implying that is in the center of . Let denote the subgroup of generated by *c*, since *C* ⊂ *Z*(*B*_{3}), it is a normal subgroup and one may take the quotient group *B*_{3}/*C*. We claim *B*_{3}/*C* ≅ PSL(2, **Z**); this isomorphism can be given an explicit form. The cosets σ_{1}*C* and σ_{2}*C* map to

where *L* and *R* are the standard left and right moves on the Stern–Brocot tree; it is well known that these moves generate the modular group.

Alternately, one common presentation for the modular group is

where

Mapping *a* to *v* and *b* to *p* yields a surjective group homomorphism *B*_{3} → PSL(2, **Z**).

The center of *B*_{3} is equal to *C*, a consequence of the facts that *c* is in the center, the modular group has trivial center, and the above surjective homomorphism has kernel *C*.

The braid group *B _{n}* can be shown to be isomorphic to the mapping class group of a punctured disk with

Via this mapping class group interpretation of braids, each braid may be classified as periodic, reducible or pseudo-Anosov.

If a braid is given and one connects the first left-hand item to the first right-hand item using a new string, the second left-hand item to the second right-hand item etc. (without creating any braids in the new strings), one obtains a link, and sometimes a knot. Alexander's theorem in braid theory states that the converse is true as well: every knot and every link arises in this fashion from at least one braid; such a braid can be obtained by cutting the link. Since braids can be concretely given as words in the generators σ_{i}, this is often the preferred method of entering knots into computer programs.

The word problem for the braid relations is efficiently solvable and there exists a normal form for elements of *B _{n}* in terms of the generators σ

In addition to the word problem, there are several known hard computational problems that could implement braid groups, applications in cryptography have been suggested.^{[13]}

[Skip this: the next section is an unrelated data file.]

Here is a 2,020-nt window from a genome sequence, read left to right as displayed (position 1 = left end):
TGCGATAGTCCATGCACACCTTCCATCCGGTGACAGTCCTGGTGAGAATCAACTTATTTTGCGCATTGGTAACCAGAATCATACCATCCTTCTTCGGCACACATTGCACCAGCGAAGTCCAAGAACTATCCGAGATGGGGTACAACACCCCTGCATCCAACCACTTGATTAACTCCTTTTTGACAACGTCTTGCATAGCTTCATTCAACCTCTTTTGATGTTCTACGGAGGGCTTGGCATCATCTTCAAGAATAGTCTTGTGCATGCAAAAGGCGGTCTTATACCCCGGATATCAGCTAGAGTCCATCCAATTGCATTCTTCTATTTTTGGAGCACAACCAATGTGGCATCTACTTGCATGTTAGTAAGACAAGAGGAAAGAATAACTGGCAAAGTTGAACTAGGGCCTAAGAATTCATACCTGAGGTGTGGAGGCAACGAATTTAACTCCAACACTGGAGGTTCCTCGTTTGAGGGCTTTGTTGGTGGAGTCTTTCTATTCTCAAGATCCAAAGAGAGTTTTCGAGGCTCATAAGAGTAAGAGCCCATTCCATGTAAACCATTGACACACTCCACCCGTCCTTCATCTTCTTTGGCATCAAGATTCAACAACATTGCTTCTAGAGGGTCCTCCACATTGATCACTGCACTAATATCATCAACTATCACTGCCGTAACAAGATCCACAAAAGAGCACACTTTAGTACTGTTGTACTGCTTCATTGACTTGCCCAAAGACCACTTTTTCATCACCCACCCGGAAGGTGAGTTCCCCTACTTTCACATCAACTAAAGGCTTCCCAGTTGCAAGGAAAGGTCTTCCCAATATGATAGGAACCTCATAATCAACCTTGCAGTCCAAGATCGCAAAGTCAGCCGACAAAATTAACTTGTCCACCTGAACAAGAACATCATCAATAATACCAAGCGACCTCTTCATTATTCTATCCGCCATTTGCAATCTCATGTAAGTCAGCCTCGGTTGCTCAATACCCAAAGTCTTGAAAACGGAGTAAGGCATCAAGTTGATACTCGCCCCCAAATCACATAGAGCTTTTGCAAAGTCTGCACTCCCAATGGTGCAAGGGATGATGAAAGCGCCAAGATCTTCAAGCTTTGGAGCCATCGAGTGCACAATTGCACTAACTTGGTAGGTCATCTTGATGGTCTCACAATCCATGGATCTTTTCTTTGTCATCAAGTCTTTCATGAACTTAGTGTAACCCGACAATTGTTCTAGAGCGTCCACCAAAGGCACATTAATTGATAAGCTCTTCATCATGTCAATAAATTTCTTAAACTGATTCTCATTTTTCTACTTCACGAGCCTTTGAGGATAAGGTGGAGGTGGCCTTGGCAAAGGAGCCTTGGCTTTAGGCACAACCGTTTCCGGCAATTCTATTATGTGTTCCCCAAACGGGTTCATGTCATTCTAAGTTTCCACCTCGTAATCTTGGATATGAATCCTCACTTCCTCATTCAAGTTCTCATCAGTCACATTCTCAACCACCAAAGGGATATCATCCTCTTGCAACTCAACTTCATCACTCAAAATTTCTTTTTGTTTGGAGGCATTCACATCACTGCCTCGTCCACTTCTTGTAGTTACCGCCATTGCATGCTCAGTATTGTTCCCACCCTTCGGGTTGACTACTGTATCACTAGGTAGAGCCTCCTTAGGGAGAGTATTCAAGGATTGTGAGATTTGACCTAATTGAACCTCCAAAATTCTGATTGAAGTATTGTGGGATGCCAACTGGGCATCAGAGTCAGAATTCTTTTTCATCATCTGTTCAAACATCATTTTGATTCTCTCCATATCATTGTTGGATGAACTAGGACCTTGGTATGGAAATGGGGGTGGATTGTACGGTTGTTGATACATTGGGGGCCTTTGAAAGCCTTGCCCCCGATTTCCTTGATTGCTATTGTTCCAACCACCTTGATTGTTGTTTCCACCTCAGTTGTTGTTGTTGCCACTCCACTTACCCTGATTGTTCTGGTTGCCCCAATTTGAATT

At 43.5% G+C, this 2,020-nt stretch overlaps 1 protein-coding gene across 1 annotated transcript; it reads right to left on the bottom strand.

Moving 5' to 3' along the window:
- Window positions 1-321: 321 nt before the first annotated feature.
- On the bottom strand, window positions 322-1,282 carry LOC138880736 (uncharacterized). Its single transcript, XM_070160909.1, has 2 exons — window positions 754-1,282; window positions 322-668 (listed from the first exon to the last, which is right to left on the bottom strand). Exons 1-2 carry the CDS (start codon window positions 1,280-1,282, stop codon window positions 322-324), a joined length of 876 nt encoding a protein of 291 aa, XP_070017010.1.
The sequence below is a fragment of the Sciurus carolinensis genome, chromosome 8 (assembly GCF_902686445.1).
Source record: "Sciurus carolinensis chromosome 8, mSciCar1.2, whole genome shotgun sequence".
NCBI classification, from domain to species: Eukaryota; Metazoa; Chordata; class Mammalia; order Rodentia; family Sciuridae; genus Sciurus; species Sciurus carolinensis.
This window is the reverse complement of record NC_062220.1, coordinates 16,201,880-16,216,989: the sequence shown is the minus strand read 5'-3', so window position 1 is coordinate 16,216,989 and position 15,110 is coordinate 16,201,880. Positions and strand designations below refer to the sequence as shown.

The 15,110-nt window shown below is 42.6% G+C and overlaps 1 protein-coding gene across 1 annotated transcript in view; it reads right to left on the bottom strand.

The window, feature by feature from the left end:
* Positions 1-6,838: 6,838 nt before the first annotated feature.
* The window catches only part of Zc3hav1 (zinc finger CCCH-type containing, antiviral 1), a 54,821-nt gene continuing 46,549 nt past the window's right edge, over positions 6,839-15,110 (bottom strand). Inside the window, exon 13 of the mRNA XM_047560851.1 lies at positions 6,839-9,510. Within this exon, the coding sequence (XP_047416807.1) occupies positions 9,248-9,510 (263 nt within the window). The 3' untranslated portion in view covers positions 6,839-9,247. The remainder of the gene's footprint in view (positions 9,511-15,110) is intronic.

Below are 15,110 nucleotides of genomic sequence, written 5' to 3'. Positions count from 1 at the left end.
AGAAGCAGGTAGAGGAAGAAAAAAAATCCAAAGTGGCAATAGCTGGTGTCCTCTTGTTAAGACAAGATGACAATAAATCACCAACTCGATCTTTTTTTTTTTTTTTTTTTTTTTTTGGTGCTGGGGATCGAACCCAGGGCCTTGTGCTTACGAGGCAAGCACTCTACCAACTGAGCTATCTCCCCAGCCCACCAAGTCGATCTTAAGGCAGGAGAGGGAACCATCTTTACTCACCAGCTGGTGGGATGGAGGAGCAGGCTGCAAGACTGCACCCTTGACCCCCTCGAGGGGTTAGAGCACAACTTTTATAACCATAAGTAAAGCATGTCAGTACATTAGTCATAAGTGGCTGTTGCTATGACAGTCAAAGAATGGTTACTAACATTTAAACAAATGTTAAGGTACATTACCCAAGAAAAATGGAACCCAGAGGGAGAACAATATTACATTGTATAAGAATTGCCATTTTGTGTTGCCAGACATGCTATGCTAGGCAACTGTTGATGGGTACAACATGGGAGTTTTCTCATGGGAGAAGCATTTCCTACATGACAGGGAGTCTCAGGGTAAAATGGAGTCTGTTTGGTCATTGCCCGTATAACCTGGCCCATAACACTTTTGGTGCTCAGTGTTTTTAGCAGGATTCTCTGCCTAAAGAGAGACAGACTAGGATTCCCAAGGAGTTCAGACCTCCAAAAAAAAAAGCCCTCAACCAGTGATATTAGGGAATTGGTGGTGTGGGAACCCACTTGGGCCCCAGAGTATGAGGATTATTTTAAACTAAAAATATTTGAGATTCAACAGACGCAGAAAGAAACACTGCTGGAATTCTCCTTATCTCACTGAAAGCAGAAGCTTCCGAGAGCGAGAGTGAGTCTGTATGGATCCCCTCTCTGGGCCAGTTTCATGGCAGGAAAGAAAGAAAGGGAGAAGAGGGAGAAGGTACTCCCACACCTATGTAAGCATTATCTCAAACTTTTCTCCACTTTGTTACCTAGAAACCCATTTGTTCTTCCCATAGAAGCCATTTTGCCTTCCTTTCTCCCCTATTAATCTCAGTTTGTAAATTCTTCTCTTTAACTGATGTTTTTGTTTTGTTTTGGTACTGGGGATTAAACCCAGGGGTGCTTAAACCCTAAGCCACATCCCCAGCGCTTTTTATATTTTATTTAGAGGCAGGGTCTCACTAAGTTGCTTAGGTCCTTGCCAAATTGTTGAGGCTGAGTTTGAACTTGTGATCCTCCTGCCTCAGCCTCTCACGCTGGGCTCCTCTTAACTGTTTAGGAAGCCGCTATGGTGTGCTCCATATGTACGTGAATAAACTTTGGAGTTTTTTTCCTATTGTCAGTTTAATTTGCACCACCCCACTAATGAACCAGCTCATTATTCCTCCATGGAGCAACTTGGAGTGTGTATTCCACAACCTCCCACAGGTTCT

In analogy with the action of the symmetric group by permutations, in various mathematical settings there exists a natural action of the braid group on *n*-tuples of objects or on the *n*-folded tensor product that involves some "twists". Consider an arbitrary group *G* and let *X* be the set of all *n*-tuples of elements of *G* whose product is the identity element of *G*. Then *B _{n}* acts on

Thus the elements *x _{i}* and

Elements of the braid group *B _{n}* can be represented more concretely by matrices. One classical such representation is Burau representation, where the matrix entries are single variable Laurent polynomials. It had been a long-standing question whether Burau representation was faithful, but the answer turned out to be negative for

There are many ways to generalize this notion to an infinite number of strands. The simplest way is to take the direct limit of braid groups, where the attaching maps send the generators of to the first generators of (i.e., by attaching a trivial strand). This group, however, admits no metrizable topology while remaining continuous.

Paul Fabel has shown that there are two topologies that can be imposed on the resulting group each of whose completion yields a different group.^{[15]} The first is a very tame group and is isomorphic to the mapping class group of the infinitely punctured disk—a discrete set of punctures limiting to the boundary of the disk.

The second group can be thought of the same as with finite braid groups. Place a strand at each of the points and the set of all braids—where a braid is defined to be a collection of paths from the points to the points so that the function yields a permutation on endpoints—is isomorphic to this wilder group. An interesting fact is that the pure braid group in this group is isomorphic to both the inverse limit of finite pure braid groups and to the fundamental group of the Hilbert cube minus the set

The cohomology of a group is defined as the cohomology of the corresponding Eilenberg–MacLane classifying space, , which is a CW complex uniquely determined by up to homotopy. A classifying space for the braid group is the `n`^{th} unordered configuration space of , that is, the set of distinct unordered points in the plane:^{[16]}

- .

So by definition

The calculations for coefficients in can be found in Fuks (1970).^{[17]}

Similarly, a classifying space for the pure braid group is , the `n`^{th} *ordered* configuration space of . In 1968 Vladimir Arnold showed that the integral cohomology of the pure braid group is the quotient of the exterior algebra generated by the collection of degree-one classes , subject to the relations^{[18]}